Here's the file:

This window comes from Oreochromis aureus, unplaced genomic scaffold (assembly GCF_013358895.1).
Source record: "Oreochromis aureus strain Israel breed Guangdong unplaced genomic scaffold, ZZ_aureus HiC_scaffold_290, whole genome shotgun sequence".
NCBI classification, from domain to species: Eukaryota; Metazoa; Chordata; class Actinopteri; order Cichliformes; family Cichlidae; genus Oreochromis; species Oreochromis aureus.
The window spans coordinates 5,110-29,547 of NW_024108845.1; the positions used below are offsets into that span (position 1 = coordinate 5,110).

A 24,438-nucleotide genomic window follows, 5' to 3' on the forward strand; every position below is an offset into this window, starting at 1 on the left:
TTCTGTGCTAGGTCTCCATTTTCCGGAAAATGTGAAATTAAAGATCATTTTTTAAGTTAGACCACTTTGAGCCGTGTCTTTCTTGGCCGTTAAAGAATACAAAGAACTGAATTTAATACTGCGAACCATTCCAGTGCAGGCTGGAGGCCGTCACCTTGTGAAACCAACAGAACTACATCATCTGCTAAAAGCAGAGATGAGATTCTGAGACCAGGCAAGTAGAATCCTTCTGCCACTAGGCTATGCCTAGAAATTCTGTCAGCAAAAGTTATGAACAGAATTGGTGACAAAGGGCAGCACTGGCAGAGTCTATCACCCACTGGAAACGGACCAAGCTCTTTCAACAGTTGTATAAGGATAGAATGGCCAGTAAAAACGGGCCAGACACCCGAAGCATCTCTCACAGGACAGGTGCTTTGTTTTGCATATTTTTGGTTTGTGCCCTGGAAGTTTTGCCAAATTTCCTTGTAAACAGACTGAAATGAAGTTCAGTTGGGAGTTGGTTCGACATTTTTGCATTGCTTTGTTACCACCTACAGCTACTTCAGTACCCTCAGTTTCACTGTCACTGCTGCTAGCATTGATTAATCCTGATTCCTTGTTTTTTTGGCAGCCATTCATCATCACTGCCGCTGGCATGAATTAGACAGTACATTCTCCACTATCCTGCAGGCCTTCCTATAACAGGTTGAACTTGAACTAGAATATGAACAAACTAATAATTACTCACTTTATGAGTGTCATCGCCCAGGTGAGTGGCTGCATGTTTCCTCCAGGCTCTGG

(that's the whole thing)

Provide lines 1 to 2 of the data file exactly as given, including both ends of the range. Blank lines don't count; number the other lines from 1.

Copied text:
This window comes from Oreochromis aureus, unplaced genomic scaffold (assembly GCF_013358895.1).
Source record: "Oreochromis aureus strain Israel breed Guangdong unplaced genomic scaffold, ZZ_aureus HiC_scaffold_290, whole genome shotgun sequence".